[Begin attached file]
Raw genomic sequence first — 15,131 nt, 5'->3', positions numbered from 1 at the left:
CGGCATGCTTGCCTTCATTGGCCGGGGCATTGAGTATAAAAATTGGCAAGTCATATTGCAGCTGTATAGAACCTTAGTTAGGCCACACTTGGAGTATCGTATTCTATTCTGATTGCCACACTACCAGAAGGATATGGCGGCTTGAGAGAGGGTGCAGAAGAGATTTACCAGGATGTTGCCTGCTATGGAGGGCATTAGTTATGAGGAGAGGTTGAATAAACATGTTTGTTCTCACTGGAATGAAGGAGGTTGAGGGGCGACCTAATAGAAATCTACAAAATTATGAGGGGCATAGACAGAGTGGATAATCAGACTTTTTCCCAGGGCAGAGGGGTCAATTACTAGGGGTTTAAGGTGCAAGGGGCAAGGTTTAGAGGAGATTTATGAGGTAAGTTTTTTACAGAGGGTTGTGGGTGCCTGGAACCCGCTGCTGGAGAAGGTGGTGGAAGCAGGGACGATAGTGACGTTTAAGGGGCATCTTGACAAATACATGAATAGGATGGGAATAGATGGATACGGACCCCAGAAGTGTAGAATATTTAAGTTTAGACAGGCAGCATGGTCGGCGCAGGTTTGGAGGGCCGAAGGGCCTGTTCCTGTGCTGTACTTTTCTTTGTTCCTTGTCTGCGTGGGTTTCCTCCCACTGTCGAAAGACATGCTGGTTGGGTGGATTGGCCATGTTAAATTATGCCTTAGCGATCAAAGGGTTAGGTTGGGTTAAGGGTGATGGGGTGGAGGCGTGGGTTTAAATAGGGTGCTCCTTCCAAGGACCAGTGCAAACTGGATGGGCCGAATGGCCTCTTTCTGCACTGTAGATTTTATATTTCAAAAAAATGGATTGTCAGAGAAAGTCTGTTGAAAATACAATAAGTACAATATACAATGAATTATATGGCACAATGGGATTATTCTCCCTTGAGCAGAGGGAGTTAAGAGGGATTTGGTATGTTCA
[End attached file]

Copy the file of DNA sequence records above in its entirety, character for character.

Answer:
Raw genomic sequence first — 15,131 nt, 5'->3', positions numbered from 1 at the left:
CGGCATGCTTGCCTTCATTGGCCGGGGCATTGAGTATAAAAATTGGCAAGTCATATTGCAGCTGTATAGAACCTTAGTTAGGCCACACTTGGAGTATCGTATTCTATTCTGATTGCCACACTACCAGAAGGATATGGCGGCTTGAGAGAGGGTGCAGAAGAGATTTACCAGGATGTTGCCTGCTATGGAGGGCATTAGTTATGAGGAGAGGTTGAATAAACATGTTTGTTCTCACTGGAATGAAGGAGGTTGAGGGGCGACCTAATAGAAATCTACAAAATTATGAGGGGCATAGACAGAGTGGATAATCAGACTTTTTCCCAGGGCAGAGGGGTCAATTACTAGGGGTTTAAGGTGCAAGGGGCAAGGTTTAGAGGAGATTTATGAGGTAAGTTTTTTACAGAGGGTTGTGGGTGCCTGGAACCCGCTGCTGGAGAAGGTGGTGGAAGCAGGGACGATAGTGACGTTTAAGGGGCATCTTGACAAATACATGAATAGGATGGGAATAGATGGATACGGACCCCAGAAGTGTAGAATATTTAAGTTTAGACAGGCAGCATGGTCGGCGCAGGTTTGGAGGGCCGAAGGGCCTGTTCCTGTGCTGTACTTTTCTTTGTTCCTTGTCTGCGTGGGTTTCCTCCCACTGTCGAAAGACATGCTGGTTGGGTGGATTGGCCATGTTAAATTATGCCTTAGCGATCAAAGGGTTAGGTTGGGTTAAGGGTGATGGGGTGGAGGCGTGGGTTTAAATAGGGTGCTCCTTCCAAGGACCAGTGCAAACTGGATGGGCCGAATGGCCTCTTTCTGCACTGTAGATTTTATATTTCAAAAAAATGGATTGTCAGAGAAAGTCTGTTGAAAATACAATAAGTACAATATACAATGAATTATATGGCACAATGGGATTATTCTCCCTTGAGCAGAGGGAGTTAAGAGGGATTTGGTATGTTCA